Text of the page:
As my Endospecialist proceeded retreating my tooth, she discovered that the root canal had not even been finished, and that they had placed in plastic pins instead of the proper material, and were encased in rubber, that she then had to MELT off of my tooth in order to remove the pins. I have to be on antibiotics, and I have two or three more visits with her/my dentist in order to finish the procedure, if it even works. I may end up having to have it pulled, or get major surgery in order to put in an implant.
But I am lucky. My tooth never abscessed, or shattered down the middle, my jaw bone never cracked.

What fills me with rage is that some PIECE OF SHIT out there caused this, the hours of pain, the hundreds of dollars in medical bills, the stress. HE did not ask for my permission to rip out the inside of one of my teeth. HE did not inform me that that was what was occurring, nor did he communicate to his assistants, or me, that there was to be a follow up crowning, or completion. He went into my mouth, destroyed one of my teeth, which I obviously need, and did not even CARE ENOUGH TO INFORM ME or MY MOTHER.
He didn't care about me as a person, I was just a fucking number that maybe paid his fucking wage. I was just another stupid, uneducated, fucking Welfare Leech.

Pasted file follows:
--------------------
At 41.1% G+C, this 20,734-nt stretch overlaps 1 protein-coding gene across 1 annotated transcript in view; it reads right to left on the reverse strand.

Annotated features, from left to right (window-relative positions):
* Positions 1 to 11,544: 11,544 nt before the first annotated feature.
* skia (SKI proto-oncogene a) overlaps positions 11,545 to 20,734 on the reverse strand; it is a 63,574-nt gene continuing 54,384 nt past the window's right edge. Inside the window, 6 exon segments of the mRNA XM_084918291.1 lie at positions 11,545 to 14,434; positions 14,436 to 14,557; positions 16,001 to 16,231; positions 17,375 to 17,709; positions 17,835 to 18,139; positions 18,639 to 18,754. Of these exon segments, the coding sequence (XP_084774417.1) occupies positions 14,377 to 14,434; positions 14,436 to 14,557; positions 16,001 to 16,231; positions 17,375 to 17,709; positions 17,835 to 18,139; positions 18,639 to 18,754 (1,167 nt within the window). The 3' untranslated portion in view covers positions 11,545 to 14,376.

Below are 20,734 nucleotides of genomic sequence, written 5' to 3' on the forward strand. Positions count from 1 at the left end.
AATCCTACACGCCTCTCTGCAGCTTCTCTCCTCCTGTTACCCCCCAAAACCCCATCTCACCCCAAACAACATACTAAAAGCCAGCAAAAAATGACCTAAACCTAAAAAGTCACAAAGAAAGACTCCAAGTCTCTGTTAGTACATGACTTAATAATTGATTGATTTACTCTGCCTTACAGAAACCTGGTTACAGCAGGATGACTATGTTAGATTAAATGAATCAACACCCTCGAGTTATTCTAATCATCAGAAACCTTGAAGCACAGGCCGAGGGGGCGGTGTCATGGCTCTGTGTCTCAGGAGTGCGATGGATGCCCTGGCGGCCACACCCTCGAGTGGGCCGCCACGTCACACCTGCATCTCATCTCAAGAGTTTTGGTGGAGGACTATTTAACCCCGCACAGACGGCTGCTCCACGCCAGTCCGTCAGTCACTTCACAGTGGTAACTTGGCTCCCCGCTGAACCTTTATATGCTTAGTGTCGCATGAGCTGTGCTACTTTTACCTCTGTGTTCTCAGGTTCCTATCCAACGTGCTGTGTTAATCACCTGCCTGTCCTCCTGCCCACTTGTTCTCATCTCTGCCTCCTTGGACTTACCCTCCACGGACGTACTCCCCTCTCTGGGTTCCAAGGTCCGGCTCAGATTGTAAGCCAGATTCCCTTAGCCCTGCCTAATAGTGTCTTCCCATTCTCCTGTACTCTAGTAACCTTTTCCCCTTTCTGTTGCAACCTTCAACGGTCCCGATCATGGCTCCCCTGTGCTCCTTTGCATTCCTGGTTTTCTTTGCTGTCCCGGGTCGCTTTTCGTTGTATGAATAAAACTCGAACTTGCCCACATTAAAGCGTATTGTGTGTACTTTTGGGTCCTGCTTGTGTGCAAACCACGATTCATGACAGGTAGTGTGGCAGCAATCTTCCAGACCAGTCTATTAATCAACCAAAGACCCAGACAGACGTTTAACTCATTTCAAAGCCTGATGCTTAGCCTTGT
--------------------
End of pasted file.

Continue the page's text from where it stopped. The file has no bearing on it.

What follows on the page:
Because when you are poor, dentists don't give a SHIT about you.

Now that I make a decent living, and have had doctors who care, and dentists who send me fucking birthday cards in the mail, let me fucking tell you.

It. Is. Wrong.

It is wrong that the poor are prevented from getting proper dental care. It is wrong that the dentists we see rip out our teeth without explanation. It is wrong that they perform unnecessary procedures that endanger our lives. It is wrong that the very systems designed to help us instead ignore our cries and tell us instead that "we get what we pay for."

The scarring in my mouth will never leave me. I will always have problems with this tooth, and it will serve me well as a reminder to never, EVER, forget where I came from. Like the metal in my mouth, poverty will stick with me as long as I live.